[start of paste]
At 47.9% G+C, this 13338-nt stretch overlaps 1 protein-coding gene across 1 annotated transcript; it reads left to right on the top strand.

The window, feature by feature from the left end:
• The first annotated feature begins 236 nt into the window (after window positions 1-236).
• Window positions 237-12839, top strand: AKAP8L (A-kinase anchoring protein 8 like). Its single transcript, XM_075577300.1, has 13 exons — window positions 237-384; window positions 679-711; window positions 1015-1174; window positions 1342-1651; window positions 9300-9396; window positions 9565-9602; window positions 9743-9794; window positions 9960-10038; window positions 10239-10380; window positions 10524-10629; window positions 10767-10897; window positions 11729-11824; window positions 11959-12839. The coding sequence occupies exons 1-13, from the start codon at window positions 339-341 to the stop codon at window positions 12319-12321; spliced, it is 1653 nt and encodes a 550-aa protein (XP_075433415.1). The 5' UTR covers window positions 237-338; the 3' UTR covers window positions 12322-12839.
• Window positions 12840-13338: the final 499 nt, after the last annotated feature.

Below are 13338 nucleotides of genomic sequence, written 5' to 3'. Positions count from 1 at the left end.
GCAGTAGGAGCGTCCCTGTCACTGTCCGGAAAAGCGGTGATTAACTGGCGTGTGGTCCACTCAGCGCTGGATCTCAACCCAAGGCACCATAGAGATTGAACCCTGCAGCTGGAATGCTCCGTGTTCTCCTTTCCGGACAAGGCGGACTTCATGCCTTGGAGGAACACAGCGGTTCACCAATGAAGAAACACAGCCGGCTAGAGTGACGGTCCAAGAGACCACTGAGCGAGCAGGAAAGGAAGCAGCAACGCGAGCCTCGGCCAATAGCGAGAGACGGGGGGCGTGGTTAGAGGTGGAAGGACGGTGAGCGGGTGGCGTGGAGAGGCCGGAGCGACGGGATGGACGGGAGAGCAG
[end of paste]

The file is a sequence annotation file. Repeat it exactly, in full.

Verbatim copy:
At 47.9% G+C, this 13338-nt stretch overlaps 1 protein-coding gene across 1 annotated transcript; it reads left to right on the top strand.

The window, feature by feature from the left end:
• The first annotated feature begins 236 nt into the window (after window positions 1-236).
• Window positions 237-12839, top strand: AKAP8L (A-kinase anchoring protein 8 like). Its single transcript, XM_075577300.1, has 13 exons — window positions 237-384; window positions 679-711; window positions 1015-1174; window positions 1342-1651; window positions 9300-9396; window positions 9565-9602; window positions 9743-9794; window positions 9960-10038; window positions 10239-10380; window positions 10524-10629; window positions 10767-10897; window positions 11729-11824; window positions 11959-12839. The coding sequence occupies exons 1-13, from the start codon at window positions 339-341 to the stop codon at window positions 12319-12321; spliced, it is 1653 nt and encodes a 550-aa protein (XP_075433415.1). The 5' UTR covers window positions 237-338; the 3' UTR covers window positions 12322-12839.
• Window positions 12840-13338: the final 499 nt, after the last annotated feature.

Below are 13338 nucleotides of genomic sequence, written 5' to 3'. Positions count from 1 at the left end.
GCAGTAGGAGCGTCCCTGTCACTGTCCGGAAAAGCGGTGATTAACTGGCGTGTGGTCCACTCAGCGCTGGATCTCAACCCAAGGCACCATAGAGATTGAACCCTGCAGCTGGAATGCTCCGTGTTCTCCTTTCCGGACAAGGCGGACTTCATGCCTTGGAGGAACACAGCGGTTCACCAATGAAGAAACACAGCCGGCTAGAGTGACGGTCCAAGAGACCACTGAGCGAGCAGGAAAGGAAGCAGCAACGCGAGCCTCGGCCAATAGCGAGAGACGGGGGGCGTGGTTAGAGGTGGAAGGACGGTGAGCGGGTGGCGTGGAGAGGCCGGAGCGACGGGATGGACGGGAGAGCAG